After a long hiatus the drachma was reintroduced as national currency in 1832 following Greece's independence from the Ottoman Empire. By 1893, Greece faced bankruptcy due to over-borrowing and over-spending. During the Nazi occupation new drachmas were issued that underwent unprecedented hyperinflation. The post-WWII drachma also suffered from high inflation, and the then Minister of Finance Spyros Markezines in dealing with the inflation famously chopped off three zeroes from the value of the drachma. 

The value of the drachma has undergone wild gyrations over its very long history. Thucydides in The Peloponnesian War states that one drachma was the daily wage of a hoplite, and Aristophanes in The Wasps mentions three obols (half a drachma) as the wage of a skilled worker or serviceman. During the German Occupation this writer remembers worthless drachma notes denominated in hundreds of millions. In 1954, thirty drachmas bought one U.S. dollar. When Greece joined the Eurozone in 2002, the drachma was exchanged at the rate of 340 drachmas to one euro. Devaluation and hyperinflation are key topics in the current Grexit debate.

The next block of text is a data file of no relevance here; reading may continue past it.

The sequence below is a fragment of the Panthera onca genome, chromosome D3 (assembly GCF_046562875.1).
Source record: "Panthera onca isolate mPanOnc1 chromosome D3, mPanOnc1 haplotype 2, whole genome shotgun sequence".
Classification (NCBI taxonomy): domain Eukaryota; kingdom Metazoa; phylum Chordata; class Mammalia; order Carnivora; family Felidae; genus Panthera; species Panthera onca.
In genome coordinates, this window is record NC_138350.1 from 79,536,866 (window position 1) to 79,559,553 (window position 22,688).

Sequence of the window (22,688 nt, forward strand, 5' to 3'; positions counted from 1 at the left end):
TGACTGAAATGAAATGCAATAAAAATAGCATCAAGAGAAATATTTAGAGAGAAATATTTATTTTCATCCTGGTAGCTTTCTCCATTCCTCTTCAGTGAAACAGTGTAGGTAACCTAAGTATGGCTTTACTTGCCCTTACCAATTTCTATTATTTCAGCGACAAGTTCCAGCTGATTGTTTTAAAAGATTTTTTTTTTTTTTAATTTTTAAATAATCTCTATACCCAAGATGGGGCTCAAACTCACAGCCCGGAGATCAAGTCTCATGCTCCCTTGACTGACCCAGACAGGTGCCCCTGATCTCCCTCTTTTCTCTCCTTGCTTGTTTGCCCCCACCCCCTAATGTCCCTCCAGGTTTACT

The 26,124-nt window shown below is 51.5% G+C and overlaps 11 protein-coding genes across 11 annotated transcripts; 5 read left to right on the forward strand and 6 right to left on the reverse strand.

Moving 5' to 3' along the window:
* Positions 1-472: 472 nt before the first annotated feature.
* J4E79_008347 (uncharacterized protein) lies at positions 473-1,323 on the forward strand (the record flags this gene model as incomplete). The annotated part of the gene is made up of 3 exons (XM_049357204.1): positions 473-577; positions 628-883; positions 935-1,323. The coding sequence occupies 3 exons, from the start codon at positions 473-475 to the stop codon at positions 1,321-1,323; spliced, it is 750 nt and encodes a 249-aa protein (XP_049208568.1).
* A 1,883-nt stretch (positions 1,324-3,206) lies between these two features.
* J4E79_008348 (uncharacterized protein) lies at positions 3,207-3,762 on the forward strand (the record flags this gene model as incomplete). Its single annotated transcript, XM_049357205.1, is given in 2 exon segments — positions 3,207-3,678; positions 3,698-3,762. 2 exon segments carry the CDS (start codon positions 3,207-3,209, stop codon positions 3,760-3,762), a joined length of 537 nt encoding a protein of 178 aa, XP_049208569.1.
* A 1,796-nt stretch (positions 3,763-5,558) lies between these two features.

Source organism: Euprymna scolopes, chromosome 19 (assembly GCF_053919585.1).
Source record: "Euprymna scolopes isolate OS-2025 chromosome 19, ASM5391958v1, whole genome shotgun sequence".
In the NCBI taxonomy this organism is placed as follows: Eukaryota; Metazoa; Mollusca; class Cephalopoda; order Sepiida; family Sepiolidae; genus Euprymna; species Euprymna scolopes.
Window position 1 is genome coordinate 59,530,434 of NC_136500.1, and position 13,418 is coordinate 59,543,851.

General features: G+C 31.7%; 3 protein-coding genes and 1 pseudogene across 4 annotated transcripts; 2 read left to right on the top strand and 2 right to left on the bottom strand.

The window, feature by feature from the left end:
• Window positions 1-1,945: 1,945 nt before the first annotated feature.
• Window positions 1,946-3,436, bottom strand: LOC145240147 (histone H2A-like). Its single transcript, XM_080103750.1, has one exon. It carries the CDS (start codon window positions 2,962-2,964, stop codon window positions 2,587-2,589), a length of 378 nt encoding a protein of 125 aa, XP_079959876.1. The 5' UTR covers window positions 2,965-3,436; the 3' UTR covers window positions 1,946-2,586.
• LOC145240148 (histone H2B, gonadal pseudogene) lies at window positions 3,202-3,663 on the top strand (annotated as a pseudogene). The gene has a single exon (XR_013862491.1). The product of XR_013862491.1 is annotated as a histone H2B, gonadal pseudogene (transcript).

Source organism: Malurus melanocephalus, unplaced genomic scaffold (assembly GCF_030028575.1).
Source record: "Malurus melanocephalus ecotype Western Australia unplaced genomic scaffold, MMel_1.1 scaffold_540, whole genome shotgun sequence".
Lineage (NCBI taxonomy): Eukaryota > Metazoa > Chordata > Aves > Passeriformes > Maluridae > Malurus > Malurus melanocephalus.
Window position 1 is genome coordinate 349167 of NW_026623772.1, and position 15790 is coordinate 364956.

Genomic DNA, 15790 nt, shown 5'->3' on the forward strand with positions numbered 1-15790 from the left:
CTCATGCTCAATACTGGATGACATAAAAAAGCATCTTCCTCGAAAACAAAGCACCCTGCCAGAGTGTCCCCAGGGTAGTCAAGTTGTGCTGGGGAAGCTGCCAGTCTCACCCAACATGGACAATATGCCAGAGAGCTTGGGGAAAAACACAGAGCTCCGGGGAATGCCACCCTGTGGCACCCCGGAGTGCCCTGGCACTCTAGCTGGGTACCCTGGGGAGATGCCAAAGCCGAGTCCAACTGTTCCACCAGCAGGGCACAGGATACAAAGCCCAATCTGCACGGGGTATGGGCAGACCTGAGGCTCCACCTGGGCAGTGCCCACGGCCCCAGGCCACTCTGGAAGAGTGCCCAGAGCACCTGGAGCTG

In contrast to the smooth and celebratory transition from the drachma to the euro, the possibility of a Grexit has rocked the financial world markets, and has become a deeply polarizing issue in Greek society. The often rancorous euro vs drachma debate (dominated by the cacophonous banality in the Greek mass media) is being carried out in the shadow of the six-year long grinding and deepening economic quagmire. Thirteeen years into the Eurozone the initial expectations of robust economic growth and modernization of the state (tax collection, effective public sector) remain unrealized, despite the country assuming such a staggering debt.

Will the newly negotiated third bailout accomplish what the previous borrowings failed to do? Will there be another drachma resurrection? Strong assertions abound on all sides, and experts maintain again that «this time will be different». However, what remains certain and accepted by all is that the proud and long-suffering Greek people face an uncertain and very difficult road ahead.


  ΧΡΟΝΟΣ 29 (09.2015)